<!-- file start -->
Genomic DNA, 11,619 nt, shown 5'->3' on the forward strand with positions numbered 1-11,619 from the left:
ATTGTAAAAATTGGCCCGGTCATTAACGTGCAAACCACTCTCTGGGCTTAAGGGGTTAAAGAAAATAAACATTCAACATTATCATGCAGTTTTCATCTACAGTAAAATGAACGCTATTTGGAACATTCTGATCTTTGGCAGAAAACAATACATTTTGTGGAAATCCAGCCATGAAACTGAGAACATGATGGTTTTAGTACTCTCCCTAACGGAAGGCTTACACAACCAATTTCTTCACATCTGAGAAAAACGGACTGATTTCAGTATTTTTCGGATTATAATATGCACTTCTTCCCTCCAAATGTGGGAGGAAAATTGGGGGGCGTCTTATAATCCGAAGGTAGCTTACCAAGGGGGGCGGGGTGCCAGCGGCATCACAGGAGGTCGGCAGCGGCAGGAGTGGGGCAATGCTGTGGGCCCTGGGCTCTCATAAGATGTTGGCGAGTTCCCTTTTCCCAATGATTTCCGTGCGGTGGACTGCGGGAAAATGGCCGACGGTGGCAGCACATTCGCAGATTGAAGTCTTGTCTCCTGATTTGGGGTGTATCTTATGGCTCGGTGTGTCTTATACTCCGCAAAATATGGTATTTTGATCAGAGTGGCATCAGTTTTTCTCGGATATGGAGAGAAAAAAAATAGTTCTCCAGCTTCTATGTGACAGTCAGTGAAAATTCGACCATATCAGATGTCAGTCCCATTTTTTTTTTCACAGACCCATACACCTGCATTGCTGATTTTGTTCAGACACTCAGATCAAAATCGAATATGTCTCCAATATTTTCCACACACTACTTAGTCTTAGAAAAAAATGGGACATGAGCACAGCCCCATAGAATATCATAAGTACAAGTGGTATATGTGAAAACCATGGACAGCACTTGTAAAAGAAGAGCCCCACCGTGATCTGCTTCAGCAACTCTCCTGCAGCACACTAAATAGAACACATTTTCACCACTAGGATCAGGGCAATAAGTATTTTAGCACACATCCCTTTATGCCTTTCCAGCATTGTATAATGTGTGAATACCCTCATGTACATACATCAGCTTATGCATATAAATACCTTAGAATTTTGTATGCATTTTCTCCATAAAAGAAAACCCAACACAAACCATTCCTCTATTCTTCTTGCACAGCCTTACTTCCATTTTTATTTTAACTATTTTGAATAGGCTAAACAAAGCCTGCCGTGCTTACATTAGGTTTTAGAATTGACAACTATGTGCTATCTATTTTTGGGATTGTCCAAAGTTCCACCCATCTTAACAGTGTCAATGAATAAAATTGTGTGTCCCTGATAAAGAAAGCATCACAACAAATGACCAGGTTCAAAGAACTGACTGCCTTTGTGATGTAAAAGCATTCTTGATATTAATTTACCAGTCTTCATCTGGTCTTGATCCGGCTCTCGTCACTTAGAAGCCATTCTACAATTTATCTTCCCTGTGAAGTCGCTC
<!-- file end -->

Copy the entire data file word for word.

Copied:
Genomic DNA, 11,619 nt, shown 5'->3' on the forward strand with positions numbered 1-11,619 from the left:
ATTGTAAAAATTGGCCCGGTCATTAACGTGCAAACCACTCTCTGGGCTTAAGGGGTTAAAGAAAATAAACATTCAACATTATCATGCAGTTTTCATCTACAGTAAAATGAACGCTATTTGGAACATTCTGATCTTTGGCAGAAAACAATACATTTTGTGGAAATCCAGCCATGAAACTGAGAACATGATGGTTTTAGTACTCTCCCTAACGGAAGGCTTACACAACCAATTTCTTCACATCTGAGAAAAACGGACTGATTTCAGTATTTTTCGGATTATAATATGCACTTCTTCCCTCCAAATGTGGGAGGAAAATTGGGGGGCGTCTTATAATCCGAAGGTAGCTTACCAAGGGGGGCGGGGTGCCAGCGGCATCACAGGAGGTCGGCAGCGGCAGGAGTGGGGCAATGCTGTGGGCCCTGGGCTCTCATAAGATGTTGGCGAGTTCCCTTTTCCCAATGATTTCCGTGCGGTGGACTGCGGGAAAATGGCCGACGGTGGCAGCACATTCGCAGATTGAAGTCTTGTCTCCTGATTTGGGGTGTATCTTATGGCTCGGTGTGTCTTATACTCCGCAAAATATGGTATTTTGATCAGAGTGGCATCAGTTTTTCTCGGATATGGAGAGAAAAAAAATAGTTCTCCAGCTTCTATGTGACAGTCAGTGAAAATTCGACCATATCAGATGTCAGTCCCATTTTTTTTTTCACAGACCCATACACCTGCATTGCTGATTTTGTTCAGACACTCAGATCAAAATCGAATATGTCTCCAATATTTTCCACACACTACTTAGTCTTAGAAAAAAATGGGACATGAGCACAGCCCCATAGAATATCATAAGTACAAGTGGTATATGTGAAAACCATGGACAGCACTTGTAAAAGAAGAGCCCCACCGTGATCTGCTTCAGCAACTCTCCTGCAGCACACTAAATAGAACACATTTTCACCACTAGGATCAGGGCAATAAGTATTTTAGCACACATCCCTTTATGCCTTTCCAGCATTGTATAATGTGTGAATACCCTCATGTACATACATCAGCTTATGCATATAAATACCTTAGAATTTTGTATGCATTTTCTCCATAAAAGAAAACCCAACACAAACCATTCCTCTATTCTTCTTGCACAGCCTTACTTCCATTTTTATTTTAACTATTTTGAATAGGCTAAACAAAGCCTGCCGTGCTTACATTAGGTTTTAGAATTGACAACTATGTGCTATCTATTTTTGGGATTGTCCAAAGTTCCACCCATCTTAACAGTGTCAATGAATAAAATTGTGTGTCCCTGATAAAGAAAGCATCACAACAAATGACCAGGTTCAAAGAACTGACTGCCTTTGTGATGTAAAAGCATTCTTGATATTAATTTACCAGTCTTCATCTGGTCTTGATCCGGCTCTCGTCACTTAGAAGCCATTCTACAATTTATCTTCCCTGTGAAGTCGCTC